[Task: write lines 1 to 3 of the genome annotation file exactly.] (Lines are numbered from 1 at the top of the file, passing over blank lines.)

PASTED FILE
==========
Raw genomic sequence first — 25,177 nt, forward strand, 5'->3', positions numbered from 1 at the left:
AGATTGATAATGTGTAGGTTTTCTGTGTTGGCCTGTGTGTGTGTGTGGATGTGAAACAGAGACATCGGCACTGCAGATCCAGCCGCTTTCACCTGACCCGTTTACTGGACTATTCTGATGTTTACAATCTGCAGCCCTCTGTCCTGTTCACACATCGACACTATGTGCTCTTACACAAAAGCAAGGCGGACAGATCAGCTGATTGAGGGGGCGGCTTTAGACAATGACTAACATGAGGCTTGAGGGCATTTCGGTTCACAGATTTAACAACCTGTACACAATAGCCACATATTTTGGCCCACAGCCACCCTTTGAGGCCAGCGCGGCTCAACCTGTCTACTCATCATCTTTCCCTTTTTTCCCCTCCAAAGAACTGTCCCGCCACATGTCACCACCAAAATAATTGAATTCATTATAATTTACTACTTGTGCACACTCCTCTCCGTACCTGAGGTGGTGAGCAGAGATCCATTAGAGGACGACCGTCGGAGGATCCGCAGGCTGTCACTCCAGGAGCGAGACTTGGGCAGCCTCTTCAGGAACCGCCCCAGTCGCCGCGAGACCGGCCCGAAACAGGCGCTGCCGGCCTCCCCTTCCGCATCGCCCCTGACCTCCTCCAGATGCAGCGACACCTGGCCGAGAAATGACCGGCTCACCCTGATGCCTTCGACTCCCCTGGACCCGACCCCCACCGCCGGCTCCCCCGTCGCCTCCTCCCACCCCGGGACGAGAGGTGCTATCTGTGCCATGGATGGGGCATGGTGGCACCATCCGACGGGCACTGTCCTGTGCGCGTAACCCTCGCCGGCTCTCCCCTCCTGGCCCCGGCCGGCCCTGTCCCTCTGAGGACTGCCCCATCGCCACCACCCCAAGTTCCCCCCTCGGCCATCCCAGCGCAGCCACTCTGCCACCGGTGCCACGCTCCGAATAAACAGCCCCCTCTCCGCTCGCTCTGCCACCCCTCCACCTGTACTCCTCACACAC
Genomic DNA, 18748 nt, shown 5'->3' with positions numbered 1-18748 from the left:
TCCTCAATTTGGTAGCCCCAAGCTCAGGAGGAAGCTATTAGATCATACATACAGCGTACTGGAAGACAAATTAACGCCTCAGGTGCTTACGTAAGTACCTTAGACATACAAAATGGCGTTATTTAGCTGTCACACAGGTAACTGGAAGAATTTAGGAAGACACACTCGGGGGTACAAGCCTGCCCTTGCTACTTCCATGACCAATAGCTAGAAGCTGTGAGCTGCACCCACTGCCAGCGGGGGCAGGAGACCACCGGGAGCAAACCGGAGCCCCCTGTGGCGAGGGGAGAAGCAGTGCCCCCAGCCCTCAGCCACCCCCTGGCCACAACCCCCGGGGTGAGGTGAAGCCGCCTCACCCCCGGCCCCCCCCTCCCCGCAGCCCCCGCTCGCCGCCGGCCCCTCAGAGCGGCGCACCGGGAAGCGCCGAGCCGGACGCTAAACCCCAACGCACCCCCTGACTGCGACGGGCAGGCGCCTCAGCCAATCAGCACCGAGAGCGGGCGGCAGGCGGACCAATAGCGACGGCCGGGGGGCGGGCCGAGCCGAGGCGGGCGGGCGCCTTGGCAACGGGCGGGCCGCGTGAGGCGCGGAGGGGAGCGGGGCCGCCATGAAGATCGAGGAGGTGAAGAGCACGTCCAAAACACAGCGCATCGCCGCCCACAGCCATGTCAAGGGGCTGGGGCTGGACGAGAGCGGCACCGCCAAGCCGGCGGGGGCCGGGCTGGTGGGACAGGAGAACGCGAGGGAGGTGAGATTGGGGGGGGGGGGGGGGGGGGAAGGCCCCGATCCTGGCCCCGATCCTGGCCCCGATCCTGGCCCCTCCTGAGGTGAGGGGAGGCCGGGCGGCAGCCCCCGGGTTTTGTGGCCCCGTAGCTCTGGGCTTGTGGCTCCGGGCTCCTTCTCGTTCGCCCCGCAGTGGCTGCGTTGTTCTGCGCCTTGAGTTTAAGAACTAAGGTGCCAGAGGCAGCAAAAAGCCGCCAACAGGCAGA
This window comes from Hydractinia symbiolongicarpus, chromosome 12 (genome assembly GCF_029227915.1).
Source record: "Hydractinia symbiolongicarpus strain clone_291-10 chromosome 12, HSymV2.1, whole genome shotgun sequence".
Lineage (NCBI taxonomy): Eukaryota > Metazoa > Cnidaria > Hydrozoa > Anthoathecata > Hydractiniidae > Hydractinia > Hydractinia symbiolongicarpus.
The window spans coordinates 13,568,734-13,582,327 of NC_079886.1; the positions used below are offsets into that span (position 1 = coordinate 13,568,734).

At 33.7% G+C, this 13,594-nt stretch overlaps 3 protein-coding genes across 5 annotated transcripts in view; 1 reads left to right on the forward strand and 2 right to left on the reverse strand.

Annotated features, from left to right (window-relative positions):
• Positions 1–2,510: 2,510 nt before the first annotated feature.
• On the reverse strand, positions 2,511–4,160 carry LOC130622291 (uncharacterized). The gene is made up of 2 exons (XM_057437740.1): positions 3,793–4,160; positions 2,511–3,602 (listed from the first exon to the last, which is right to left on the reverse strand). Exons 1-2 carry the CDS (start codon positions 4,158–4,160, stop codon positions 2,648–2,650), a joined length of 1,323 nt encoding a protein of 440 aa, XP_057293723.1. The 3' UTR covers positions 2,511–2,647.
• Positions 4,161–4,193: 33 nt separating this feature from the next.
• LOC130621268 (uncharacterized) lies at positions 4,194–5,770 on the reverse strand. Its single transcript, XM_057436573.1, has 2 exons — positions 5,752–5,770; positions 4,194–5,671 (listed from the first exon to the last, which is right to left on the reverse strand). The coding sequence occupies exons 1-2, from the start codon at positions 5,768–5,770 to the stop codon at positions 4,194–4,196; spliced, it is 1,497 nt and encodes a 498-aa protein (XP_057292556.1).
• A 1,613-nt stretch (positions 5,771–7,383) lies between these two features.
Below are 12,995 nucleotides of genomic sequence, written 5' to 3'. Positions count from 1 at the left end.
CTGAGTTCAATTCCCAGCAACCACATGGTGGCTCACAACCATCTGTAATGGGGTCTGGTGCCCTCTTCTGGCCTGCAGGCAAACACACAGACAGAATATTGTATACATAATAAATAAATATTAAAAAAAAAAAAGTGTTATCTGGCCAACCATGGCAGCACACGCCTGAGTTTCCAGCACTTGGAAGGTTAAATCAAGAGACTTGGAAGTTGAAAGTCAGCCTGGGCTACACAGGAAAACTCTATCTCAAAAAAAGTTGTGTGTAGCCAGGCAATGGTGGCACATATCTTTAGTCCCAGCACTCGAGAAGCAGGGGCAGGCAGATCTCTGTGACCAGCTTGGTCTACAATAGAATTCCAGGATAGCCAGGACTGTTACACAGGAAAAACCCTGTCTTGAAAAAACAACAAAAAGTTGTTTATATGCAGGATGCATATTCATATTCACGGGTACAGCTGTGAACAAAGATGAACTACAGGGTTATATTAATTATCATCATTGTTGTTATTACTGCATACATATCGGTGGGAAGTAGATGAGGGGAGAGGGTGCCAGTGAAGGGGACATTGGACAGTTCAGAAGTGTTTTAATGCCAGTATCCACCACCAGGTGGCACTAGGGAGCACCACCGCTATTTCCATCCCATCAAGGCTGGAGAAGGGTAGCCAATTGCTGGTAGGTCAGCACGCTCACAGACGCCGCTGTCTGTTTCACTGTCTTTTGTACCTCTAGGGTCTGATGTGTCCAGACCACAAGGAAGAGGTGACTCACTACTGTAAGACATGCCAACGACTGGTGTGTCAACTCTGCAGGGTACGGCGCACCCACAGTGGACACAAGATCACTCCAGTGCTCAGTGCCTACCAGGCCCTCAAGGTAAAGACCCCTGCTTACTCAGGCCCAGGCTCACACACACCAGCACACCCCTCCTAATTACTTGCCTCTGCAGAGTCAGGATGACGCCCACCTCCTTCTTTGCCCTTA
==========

Raw genomic sequence first — 25,177 nt, forward strand, 5'->3', positions numbered from 1 at the left:
AGATTGATAATGTGTAGGTTTTCTGTGTTGGCCTGTGTGTGTGTGTGGATGTGAAACAGAGACATCGGCACTGCAGATCCAGCCGCTTTCACCTGACCCGTTTACTGGACTATTCTGATGTTTACAATCTGCAGCCCTCTGTCCTGTTCACACATCGACACTATGTGCTCTTACACAAAAGCAAGGCGGACAGATCAGCTGATTGAGGGGGCGGCTTTAGACAATGACTAACATGAGGCTTGAGGGCATTTCGGTTCACAGATTTAACAACCTGTACACAATAGCCACATATTTTGGCCCACAGCCACCCTTTGAGGCCAGCGCGGCTCAACCTGTCTACTCATCATCTTTCCCTTTTTTCCCCTCCAAAGAACTGTCCCGCCACATGTCACCACCAAAATAATTGAATTCATTATAATTTACTACTTGTGCACACTCCTCTCCGTACCTGAGGTGGTGAGCAGAGATCCATTAGAGGACGACCGTCGGAGGATCCGCAGGCTGTCACTCCAGGAGCGAGACTTGGGCAGCCTCTTCAGGAACCGCCCCAGTCGCCGCGAGACCGGCCCGAAACAGGCGCTGCCGGCCTCCCCTTCCGCATCGCCCCTGACCTCCTCCAGATGCAGCGACACCTGGCCGAGAAATGACCGGCTCACCCTGATGCCTTCGACTCCCCTGGACCCGACCCCCACCGCCGGCTCCCCCGTCGCCTCCTCCCACCCCGGGACGAGAGGTGCTATCTGTGCCATGGATGGGGCATGGTGGCACCATCCGACGGGCACTGTCCTGTGCGCGTAACCCTCGCCGGCTCTCCCCTCCTGGCCCCGGCCGGCCCTGTCCCTCTGAGGACTGCCCCATCGCCACCACCCCAAGTTCCCCCCTCGGCCATCCCAGCGCAGCCACTCTGCCACCGGTGCCACGCTCCGAATAAACAGCCCCCTCTCCGCTCGCTCTGCCACCCCTCCACCTGTACTCCTCACACAC
Genomic DNA, 18748 nt, shown 5'->3' with positions numbered 1-18748 from the left: